Alex Ferrari 18:45
That's awesome, man. Now, you reached out to me a while ago about your new platform, ALTAVOD. And I'm assuming you did your research on on me and what I've done in the distribution space when you reached out to me, and I was very hesitant to even talk to you about and I'm like, you know, man, I can't form another, another effin platform. You know, so I actually grilled you for an hour a pre interview, before I put you on the show, because I can, I can smell I can smell it when it's like, okay, because I get hit up by platforms, literally, every week now, new streaming platform here knew this there. And it just all so when you reached out to me, I kind of wanted to go into it a little bit. And I was very impressed with just the the aesthetics and what you were trying to do and what you're trying to do with the platform. So uh, once I got the details, I was like, let me have you on the show. And, and I'm going to grill you on the show too. So filmmakers can really get an idea of what you have to offer. So what and what is Ultra Vod

Robert Schwartzman 19:51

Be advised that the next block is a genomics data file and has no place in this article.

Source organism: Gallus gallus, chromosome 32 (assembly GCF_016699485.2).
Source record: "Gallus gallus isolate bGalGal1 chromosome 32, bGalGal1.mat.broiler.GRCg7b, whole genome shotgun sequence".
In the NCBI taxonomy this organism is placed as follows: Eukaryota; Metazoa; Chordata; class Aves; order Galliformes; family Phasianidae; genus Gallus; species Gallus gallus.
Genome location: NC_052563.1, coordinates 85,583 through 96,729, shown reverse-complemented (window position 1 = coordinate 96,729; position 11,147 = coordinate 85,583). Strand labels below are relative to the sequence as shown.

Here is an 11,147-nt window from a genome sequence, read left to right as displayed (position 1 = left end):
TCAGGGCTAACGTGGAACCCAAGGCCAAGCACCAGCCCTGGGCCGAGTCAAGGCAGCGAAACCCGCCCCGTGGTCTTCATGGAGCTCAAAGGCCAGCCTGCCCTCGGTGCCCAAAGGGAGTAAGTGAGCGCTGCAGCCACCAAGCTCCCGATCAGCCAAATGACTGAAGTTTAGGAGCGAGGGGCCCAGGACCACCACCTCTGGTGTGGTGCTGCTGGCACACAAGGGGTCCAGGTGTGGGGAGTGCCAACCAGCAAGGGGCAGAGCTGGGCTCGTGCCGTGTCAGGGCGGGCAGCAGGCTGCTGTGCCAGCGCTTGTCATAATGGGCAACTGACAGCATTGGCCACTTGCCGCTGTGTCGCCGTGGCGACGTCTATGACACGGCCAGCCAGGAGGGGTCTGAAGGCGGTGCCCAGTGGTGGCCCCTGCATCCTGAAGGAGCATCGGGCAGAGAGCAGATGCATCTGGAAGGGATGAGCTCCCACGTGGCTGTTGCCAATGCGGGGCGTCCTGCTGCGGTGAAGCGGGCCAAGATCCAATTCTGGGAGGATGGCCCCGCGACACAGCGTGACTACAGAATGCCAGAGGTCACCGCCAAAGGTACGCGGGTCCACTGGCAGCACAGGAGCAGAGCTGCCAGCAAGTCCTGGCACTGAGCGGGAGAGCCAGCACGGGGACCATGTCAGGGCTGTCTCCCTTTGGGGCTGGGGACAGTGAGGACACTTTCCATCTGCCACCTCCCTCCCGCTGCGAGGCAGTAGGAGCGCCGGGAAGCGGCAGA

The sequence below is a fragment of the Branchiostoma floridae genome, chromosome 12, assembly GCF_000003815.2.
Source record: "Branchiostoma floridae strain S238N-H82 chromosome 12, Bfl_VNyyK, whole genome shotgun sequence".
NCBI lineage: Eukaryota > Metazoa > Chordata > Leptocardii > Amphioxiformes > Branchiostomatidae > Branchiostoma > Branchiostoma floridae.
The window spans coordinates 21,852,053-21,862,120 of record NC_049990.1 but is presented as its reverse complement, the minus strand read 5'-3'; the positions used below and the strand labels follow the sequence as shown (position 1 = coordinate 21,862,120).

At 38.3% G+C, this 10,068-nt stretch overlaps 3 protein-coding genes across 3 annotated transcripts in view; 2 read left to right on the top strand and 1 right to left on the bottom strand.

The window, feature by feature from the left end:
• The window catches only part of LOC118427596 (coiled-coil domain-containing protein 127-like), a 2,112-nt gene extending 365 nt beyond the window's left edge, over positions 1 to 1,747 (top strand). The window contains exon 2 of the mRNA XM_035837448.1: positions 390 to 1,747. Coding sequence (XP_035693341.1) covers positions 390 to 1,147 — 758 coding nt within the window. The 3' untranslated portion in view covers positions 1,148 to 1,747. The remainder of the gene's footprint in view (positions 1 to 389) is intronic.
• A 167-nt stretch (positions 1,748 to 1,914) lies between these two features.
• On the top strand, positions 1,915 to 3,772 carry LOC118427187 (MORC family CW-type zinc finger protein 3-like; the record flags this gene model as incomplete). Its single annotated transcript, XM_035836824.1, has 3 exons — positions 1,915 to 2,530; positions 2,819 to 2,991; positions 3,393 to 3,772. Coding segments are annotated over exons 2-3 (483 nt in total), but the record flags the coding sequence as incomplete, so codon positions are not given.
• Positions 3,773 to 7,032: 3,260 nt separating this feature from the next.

so ALTA Vod is a direct to consumer video on demand platform. So it allows somebody who either a filmmaker who shot a film and owns the film and can sell it to people, or a distributor, or a producer that might have a bunch a bunch of fact titles sort of library titles, to onboard movies themselves. So like, you know, you have a direct line to release movies to audiences, without having to go through a middleman like a buyer to aggregate to place like iTunes or Amazon, for example. So it's there are many transactional video on demand platforms, aka t VOD, for all the sorta terminology. T VOD is a non compete type of arrangement where you don't have to have exclusivity over that film. That's why you can see movies the same exact title available on so many platforms like iTunes, Amazon for rent. But as people out there know, if something's new vailable for free. On a subscription platform, it's typically exclusive to that platform, because that's what makes the back that's what gives that platform an edge to bring you the customer in to pay a monthly subscription fee.